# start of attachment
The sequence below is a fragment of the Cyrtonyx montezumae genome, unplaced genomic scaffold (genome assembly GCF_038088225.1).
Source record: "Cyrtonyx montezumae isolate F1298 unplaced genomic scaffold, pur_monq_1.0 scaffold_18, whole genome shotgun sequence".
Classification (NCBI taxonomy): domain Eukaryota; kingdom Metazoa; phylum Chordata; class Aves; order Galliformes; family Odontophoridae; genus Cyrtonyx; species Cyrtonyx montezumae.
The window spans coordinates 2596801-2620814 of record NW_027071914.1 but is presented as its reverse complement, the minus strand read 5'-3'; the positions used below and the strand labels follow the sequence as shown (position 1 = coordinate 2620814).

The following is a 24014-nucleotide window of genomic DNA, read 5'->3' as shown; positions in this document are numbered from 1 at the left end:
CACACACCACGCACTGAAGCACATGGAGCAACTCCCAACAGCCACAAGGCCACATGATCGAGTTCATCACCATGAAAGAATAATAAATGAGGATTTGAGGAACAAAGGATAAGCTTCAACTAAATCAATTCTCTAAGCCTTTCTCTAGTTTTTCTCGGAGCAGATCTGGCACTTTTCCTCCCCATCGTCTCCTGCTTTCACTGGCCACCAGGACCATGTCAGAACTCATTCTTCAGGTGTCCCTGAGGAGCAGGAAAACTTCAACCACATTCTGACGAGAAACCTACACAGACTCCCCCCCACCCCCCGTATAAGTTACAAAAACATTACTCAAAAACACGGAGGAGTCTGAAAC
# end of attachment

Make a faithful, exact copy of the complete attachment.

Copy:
The sequence below is a fragment of the Cyrtonyx montezumae genome, unplaced genomic scaffold (genome assembly GCF_038088225.1).
Source record: "Cyrtonyx montezumae isolate F1298 unplaced genomic scaffold, pur_monq_1.0 scaffold_18, whole genome shotgun sequence".
Classification (NCBI taxonomy): domain Eukaryota; kingdom Metazoa; phylum Chordata; class Aves; order Galliformes; family Odontophoridae; genus Cyrtonyx; species Cyrtonyx montezumae.
The window spans coordinates 2596801-2620814 of record NW_027071914.1 but is presented as its reverse complement, the minus strand read 5'-3'; the positions used below and the strand labels follow the sequence as shown (position 1 = coordinate 2620814).

The following is a 24014-nucleotide window of genomic DNA, read 5'->3' as shown; positions in this document are numbered from 1 at the left end:
CACACACCACGCACTGAAGCACATGGAGCAACTCCCAACAGCCACAAGGCCACATGATCGAGTTCATCACCATGAAAGAATAATAAATGAGGATTTGAGGAACAAAGGATAAGCTTCAACTAAATCAATTCTCTAAGCCTTTCTCTAGTTTTTCTCGGAGCAGATCTGGCACTTTTCCTCCCCATCGTCTCCTGCTTTCACTGGCCACCAGGACCATGTCAGAACTCATTCTTCAGGTGTCCCTGAGGAGCAGGAAAACTTCAACCACATTCTGACGAGAAACCTACACAGACTCCCCCCCACCCCCCGTATAAGTTACAAAAACATTACTCAAAAACACGGAGGAGTCTGAAAC